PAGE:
Such logic is inimical to the Rule of Law.  "Close enough" or "in the neighborhood" are not applicable legal standards.  Imagine if they were when it comes to qualifications – in effect – there would be no real qualifications because any one could claim close enough.  Try that, by the way, the next time you get a ticket or seek a license to be a contractor or a doctor or anything else.  You either qualify or you don’t.  That is why they are called "requirements" not "suggestions."

Even more troubling than Mr. Lacy’s arbitrary "common sense" standard is Mr. Lacy’s notion that Brown won a popular victory and therefore will or should be immune from a challenge.  The whole point of the Rule of Law is to provide blind justice, to grant equality of opportunity among people before the law, rich and poor, popular and unpopular – not to insulate the fortunate or the popular.  

In other words, the magnitude of Brown’s victory makes his transgression no less an abuse of privilege.  Indeed, it means that we should be all the more vigilant to stand up to the rich and powerful . . . to let them know the Rule of Law still matters.

For more on the Brown suit, please visit here.

Please join us in that most important endeavor and thank you to the many people who have supported our efforts.

If you would like to help, please send your private donation to:

The Rule of Law Defense Fund
c/o James F. McClaskey, CPA
800 So. Broadway, Ste 310
Walnut Creek, Ca  94596

4 Responses to “Del Beccaro Rebuts Lacy on Jerry Brown Lawsuit”

  1. dana@politicallaw.com Says:

    Borderline frivolous.

    Be prepared for possible sanctions.

  2. wewerlacy@aol.com Says:

    I do respect your right to bring thid lawsuit. That said, I did not have to read the case cited to respond that it is not about an election qualification, rather, it is about a case involving someone who practised law without a valid license. In Brown’s situation, he was eligible to practice law while on voluntary inactive status and if he was going to represent a client, all he needed to do was inform the state bar, file a form, and pay the higher dues to switch categories. It is not a difficult process. What you fail to see above is that the difference here for Brown is really just about calculating his dues, not whether or not he is capable or eligible as an attorney. In fact, though I did not vote for him, Brown is both very capable and quite eligible to be Attorney General, as you will find out as this case is litigated. This case is not focused on resolving some important public policy issue, rather, it is politccal, and the Court might even see it as a waste of it’s time. I also personally think it makes Republicans look like sore losers in the media.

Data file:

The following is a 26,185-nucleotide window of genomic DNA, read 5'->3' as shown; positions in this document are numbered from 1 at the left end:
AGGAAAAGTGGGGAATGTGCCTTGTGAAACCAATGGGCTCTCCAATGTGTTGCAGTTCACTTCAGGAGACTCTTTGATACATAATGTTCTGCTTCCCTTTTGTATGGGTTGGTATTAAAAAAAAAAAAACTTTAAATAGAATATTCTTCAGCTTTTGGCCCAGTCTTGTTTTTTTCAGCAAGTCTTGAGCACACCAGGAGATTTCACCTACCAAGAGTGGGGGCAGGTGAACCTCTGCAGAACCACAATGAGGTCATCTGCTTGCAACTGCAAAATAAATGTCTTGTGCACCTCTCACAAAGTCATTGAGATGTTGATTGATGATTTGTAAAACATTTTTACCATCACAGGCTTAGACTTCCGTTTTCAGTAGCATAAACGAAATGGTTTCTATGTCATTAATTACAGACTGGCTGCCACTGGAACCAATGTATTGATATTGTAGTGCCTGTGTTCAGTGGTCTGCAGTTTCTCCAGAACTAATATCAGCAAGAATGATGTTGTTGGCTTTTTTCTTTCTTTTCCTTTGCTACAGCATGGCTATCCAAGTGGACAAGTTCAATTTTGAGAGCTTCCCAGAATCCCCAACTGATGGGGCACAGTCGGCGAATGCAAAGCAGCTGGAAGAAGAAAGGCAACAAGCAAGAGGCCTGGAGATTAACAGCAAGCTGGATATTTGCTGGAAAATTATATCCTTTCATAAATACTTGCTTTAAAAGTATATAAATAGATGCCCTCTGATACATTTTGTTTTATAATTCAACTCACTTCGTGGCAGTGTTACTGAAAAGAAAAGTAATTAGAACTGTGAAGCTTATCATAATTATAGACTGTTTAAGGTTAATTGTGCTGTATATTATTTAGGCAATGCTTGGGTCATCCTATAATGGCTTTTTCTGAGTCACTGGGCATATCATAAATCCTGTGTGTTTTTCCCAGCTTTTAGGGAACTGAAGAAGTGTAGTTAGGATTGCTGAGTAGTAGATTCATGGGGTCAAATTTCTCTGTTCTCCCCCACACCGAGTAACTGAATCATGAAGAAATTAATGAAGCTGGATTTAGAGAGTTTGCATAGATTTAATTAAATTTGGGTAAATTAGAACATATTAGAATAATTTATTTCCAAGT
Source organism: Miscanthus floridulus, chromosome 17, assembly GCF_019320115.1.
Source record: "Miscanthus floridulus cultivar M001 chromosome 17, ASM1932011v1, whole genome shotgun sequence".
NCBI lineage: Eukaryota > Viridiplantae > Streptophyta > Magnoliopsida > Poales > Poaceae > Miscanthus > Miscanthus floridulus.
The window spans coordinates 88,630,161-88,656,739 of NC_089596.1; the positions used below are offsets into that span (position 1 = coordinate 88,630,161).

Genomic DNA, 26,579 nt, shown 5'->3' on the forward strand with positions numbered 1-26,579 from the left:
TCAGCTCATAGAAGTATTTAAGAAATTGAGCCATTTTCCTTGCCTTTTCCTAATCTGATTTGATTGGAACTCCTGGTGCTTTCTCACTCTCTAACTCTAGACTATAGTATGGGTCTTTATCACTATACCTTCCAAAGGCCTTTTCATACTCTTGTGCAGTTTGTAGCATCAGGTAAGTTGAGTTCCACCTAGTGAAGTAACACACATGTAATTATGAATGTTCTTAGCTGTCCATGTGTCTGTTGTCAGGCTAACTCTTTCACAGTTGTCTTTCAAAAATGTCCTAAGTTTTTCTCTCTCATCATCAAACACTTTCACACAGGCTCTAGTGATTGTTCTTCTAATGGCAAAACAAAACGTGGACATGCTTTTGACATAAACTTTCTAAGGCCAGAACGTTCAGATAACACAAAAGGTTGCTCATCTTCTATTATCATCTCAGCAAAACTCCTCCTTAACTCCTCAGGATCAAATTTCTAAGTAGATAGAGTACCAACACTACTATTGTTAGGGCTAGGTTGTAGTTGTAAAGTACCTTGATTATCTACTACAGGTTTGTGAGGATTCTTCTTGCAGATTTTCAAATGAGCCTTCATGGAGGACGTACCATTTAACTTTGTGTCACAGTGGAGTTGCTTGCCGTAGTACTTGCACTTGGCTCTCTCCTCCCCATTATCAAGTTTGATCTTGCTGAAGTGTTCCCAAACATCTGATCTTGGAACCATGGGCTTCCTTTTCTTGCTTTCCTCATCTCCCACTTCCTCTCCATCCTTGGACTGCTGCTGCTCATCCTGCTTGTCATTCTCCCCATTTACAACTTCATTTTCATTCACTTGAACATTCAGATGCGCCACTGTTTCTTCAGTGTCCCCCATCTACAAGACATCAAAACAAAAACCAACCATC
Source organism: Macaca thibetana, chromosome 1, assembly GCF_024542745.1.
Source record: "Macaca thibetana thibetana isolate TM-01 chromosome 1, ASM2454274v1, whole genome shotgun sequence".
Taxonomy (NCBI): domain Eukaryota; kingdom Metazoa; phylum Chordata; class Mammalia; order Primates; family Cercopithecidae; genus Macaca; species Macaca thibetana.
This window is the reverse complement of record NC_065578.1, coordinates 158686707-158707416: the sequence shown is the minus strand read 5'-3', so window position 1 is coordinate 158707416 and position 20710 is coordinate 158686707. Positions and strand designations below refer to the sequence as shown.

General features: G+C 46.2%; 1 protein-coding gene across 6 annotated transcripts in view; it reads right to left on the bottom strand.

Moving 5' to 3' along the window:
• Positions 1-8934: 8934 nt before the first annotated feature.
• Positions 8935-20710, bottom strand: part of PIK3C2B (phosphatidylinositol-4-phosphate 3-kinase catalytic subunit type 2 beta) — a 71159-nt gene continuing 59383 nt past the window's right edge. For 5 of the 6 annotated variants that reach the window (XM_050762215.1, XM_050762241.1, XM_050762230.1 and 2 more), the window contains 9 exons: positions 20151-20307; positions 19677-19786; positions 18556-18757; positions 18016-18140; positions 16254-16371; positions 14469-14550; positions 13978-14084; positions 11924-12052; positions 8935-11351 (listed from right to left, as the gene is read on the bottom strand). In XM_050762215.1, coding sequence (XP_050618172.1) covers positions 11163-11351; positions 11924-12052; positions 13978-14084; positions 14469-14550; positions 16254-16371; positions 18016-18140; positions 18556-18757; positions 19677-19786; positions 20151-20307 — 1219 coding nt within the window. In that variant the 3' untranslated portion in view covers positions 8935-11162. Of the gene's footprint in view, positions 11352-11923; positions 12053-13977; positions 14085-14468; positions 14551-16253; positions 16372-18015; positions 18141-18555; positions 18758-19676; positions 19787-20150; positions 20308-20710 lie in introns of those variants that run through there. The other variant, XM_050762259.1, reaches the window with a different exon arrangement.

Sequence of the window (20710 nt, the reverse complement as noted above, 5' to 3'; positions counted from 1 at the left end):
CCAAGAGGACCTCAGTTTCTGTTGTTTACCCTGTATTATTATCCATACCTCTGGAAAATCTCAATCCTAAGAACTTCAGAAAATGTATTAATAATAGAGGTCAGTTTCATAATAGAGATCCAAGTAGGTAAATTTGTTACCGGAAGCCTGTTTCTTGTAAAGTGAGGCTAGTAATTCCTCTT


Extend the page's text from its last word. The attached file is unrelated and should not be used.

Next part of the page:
3. wewerlacy@aol.com Says:

    One more word on this. The lawsuit is greatly undermined by the fact that Brown has been certified by the Secretary of State as the winner of the election. The focus of this litigation thus shifts to whether the administrative decision of the Secretary of State was reasonable. The best chance for a challenge to Brown’s eligibility for office would have been litigation very early in the process, just after he filed the Statement of Candidacy and before he was cleared for the ballot, and that type of lawsuit would have sought a TRO, preliminary injunction, and writ to essentailly prevent Brown from appearing on the ballot in the first place. Because that apparently wasn’t done, Brown got on the ballot and now the “cat is out of the bag.” He won, and was certified as the winner. There is just too much to overcome in this litigation without very strong, compelling reasons to justify overturning a vote of the people, which itself deserves some respect. Bottom line: this lawsuit is too little, too late.

  4. seaninoc@hotmail.com Says:

    While technically illegal aliens are not allowed to work in the United States, common sense dictates that if they have been working here for the past several years or so they should be allowed to continue working here regardless of the law. Its just a technicality!